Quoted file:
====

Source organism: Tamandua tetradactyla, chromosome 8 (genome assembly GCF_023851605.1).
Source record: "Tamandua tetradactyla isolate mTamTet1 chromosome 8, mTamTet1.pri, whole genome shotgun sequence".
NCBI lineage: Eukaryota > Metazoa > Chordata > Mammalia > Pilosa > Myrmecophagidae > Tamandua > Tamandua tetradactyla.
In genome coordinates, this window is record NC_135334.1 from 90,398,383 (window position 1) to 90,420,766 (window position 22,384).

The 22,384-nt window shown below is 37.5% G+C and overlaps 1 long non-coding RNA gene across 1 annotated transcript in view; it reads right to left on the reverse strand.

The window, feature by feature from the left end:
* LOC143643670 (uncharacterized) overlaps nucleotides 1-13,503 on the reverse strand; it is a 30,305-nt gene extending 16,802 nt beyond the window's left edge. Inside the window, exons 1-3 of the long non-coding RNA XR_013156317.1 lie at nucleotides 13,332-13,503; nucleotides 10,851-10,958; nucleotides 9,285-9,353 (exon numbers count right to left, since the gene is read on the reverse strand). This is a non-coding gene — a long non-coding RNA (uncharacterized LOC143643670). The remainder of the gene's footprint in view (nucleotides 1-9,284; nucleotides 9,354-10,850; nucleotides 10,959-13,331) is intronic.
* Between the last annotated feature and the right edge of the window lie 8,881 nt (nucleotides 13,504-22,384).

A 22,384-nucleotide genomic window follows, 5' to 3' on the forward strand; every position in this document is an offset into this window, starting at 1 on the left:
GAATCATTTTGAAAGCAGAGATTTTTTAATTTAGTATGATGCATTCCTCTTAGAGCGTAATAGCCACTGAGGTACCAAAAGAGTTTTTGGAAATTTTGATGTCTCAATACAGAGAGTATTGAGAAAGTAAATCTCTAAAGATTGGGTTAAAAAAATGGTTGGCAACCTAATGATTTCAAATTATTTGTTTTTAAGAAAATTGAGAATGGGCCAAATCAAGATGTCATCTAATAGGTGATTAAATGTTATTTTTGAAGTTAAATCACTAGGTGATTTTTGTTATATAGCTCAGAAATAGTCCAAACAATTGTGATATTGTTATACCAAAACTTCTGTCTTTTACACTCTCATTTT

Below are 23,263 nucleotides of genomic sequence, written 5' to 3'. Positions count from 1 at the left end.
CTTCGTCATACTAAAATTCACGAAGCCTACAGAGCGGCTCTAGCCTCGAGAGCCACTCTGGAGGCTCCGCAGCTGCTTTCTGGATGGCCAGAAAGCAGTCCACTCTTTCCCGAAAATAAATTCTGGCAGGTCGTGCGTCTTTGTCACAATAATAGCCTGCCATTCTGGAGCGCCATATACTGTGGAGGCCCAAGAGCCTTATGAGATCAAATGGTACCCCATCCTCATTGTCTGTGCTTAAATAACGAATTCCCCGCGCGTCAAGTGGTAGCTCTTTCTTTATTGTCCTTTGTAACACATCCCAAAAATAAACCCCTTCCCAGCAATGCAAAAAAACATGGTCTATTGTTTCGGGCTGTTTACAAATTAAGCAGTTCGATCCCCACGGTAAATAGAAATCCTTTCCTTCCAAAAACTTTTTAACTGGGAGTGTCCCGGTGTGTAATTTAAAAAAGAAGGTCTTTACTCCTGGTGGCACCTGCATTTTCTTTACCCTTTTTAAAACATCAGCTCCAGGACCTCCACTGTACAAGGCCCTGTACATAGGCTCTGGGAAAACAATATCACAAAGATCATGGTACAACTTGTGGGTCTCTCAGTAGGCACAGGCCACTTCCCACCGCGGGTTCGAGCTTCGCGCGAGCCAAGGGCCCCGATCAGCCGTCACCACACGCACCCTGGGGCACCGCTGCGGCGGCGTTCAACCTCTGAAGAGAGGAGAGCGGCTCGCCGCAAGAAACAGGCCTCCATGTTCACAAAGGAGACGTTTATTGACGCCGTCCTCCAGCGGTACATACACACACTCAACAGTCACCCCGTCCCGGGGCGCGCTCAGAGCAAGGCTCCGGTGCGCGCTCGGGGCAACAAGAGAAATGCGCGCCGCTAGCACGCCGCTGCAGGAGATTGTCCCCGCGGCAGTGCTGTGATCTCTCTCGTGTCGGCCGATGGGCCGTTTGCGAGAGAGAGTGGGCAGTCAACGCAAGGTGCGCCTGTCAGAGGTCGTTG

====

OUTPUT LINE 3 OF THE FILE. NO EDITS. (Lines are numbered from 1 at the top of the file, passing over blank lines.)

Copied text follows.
NCBI lineage: Eukaryota > Metazoa > Chordata > Mammalia > Pilosa > Myrmecophagidae > Tamandua > Tamandua tetradactyla.